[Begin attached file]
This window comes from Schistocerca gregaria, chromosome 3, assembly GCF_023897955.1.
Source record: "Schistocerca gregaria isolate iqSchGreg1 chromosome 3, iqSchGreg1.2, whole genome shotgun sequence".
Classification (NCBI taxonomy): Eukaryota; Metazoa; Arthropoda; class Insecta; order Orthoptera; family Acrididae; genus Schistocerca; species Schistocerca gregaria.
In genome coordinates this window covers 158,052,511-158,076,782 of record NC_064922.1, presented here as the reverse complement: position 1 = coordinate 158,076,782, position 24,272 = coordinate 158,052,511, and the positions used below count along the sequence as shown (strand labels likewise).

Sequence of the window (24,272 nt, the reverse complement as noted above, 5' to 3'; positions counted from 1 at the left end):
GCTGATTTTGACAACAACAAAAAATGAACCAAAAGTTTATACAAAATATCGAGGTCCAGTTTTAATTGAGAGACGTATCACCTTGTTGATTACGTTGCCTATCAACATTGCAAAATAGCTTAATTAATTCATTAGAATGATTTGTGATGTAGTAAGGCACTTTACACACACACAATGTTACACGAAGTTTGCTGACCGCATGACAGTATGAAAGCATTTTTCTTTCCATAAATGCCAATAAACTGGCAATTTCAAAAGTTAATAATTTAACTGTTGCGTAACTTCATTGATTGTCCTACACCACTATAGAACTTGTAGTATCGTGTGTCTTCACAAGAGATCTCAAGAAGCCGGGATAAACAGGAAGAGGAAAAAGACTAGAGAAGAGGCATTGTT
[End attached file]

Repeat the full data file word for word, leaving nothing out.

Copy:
This window comes from Schistocerca gregaria, chromosome 3, assembly GCF_023897955.1.
Source record: "Schistocerca gregaria isolate iqSchGreg1 chromosome 3, iqSchGreg1.2, whole genome shotgun sequence".
Classification (NCBI taxonomy): Eukaryota; Metazoa; Arthropoda; class Insecta; order Orthoptera; family Acrididae; genus Schistocerca; species Schistocerca gregaria.
In genome coordinates this window covers 158,052,511-158,076,782 of record NC_064922.1, presented here as the reverse complement: position 1 = coordinate 158,076,782, position 24,272 = coordinate 158,052,511, and the positions used below count along the sequence as shown (strand labels likewise).

Sequence of the window (24,272 nt, the reverse complement as noted above, 5' to 3'; positions counted from 1 at the left end):
GCTGATTTTGACAACAACAAAAAATGAACCAAAAGTTTATACAAAATATCGAGGTCCAGTTTTAATTGAGAGACGTATCACCTTGTTGATTACGTTGCCTATCAACATTGCAAAATAGCTTAATTAATTCATTAGAATGATTTGTGATGTAGTAAGGCACTTTACACACACACAATGTTACACGAAGTTTGCTGACCGCATGACAGTATGAAAGCATTTTTCTTTCCATAAATGCCAATAAACTGGCAATTTCAAAAGTTAATAATTTAACTGTTGCGTAACTTCATTGATTGTCCTACACCACTATAGAACTTGTAGTATCGTGTGTCTTCACAAGAGATCTCAAGAAGCCGGGATAAACAGGAAGAGGAAAAAGACTAGAGAAGAGGCATTGTT